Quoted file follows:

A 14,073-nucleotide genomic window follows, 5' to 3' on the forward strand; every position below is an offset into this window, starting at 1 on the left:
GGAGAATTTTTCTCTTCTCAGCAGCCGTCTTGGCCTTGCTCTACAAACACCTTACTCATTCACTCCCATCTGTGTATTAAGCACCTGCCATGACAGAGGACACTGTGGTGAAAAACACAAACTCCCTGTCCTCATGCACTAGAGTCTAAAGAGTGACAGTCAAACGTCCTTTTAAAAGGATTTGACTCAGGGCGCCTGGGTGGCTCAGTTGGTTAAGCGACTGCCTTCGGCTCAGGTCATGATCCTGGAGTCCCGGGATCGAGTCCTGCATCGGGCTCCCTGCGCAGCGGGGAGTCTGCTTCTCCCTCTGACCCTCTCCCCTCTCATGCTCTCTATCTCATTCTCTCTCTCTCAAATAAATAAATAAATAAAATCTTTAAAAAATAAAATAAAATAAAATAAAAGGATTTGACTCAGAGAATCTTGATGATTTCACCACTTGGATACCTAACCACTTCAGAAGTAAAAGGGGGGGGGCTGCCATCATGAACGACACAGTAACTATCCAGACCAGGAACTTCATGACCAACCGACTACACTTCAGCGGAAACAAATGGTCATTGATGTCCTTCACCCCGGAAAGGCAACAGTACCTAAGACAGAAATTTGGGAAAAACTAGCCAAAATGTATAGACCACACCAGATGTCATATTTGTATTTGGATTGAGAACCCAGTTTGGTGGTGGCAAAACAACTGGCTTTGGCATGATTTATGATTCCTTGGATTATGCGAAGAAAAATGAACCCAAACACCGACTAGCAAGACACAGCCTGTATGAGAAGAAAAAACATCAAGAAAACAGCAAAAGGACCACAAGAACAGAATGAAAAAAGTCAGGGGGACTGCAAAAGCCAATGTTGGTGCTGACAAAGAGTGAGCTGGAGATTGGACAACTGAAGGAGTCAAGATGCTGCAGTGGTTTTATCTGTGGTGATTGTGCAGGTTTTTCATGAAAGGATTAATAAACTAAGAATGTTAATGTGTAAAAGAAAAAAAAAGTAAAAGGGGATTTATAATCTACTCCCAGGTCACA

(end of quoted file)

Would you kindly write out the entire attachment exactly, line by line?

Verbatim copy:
A 14,073-nucleotide genomic window follows, 5' to 3' on the forward strand; every position below is an offset into this window, starting at 1 on the left:
GGAGAATTTTTCTCTTCTCAGCAGCCGTCTTGGCCTTGCTCTACAAACACCTTACTCATTCACTCCCATCTGTGTATTAAGCACCTGCCATGACAGAGGACACTGTGGTGAAAAACACAAACTCCCTGTCCTCATGCACTAGAGTCTAAAGAGTGACAGTCAAACGTCCTTTTAAAAGGATTTGACTCAGGGCGCCTGGGTGGCTCAGTTGGTTAAGCGACTGCCTTCGGCTCAGGTCATGATCCTGGAGTCCCGGGATCGAGTCCTGCATCGGGCTCCCTGCGCAGCGGGGAGTCTGCTTCTCCCTCTGACCCTCTCCCCTCTCATGCTCTCTATCTCATTCTCTCTCTCTCAAATAAATAAATAAATAAAATCTTTAAAAAATAAAATAAAATAAAATAAAAGGATTTGACTCAGAGAATCTTGATGATTTCACCACTTGGATACCTAACCACTTCAGAAGTAAAAGGGGGGGGGCTGCCATCATGAACGACACAGTAACTATCCAGACCAGGAACTTCATGACCAACCGACTACACTTCAGCGGAAACAAATGGTCATTGATGTCCTTCACCCCGGAAAGGCAACAGTACCTAAGACAGAAATTTGGGAAAAACTAGCCAAAATGTATAGACCACACCAGATGTCATATTTGTATTTGGATTGAGAACCCAGTTTGGTGGTGGCAAAACAACTGGCTTTGGCATGATTTATGATTCCTTGGATTATGCGAAGAAAAATGAACCCAAACACCGACTAGCAAGACACAGCCTGTATGAGAAGAAAAAACATCAAGAAAACAGCAAAAGGACCACAAGAACAGAATGAAAAAAGTCAGGGGGACTGCAAAAGCCAATGTTGGTGCTGACAAAGAGTGAGCTGGAGATTGGACAACTGAAGGAGTCAAGATGCTGCAGTGGTTTTATCTGTGGTGATTGTGCAGGTTTTTCATGAAAGGATTAATAAACTAAGAATGTTAATGTGTAAAAGAAAAAAAAAGTAAAAGGGGATTTATAATCTACTCCCAGGTCACA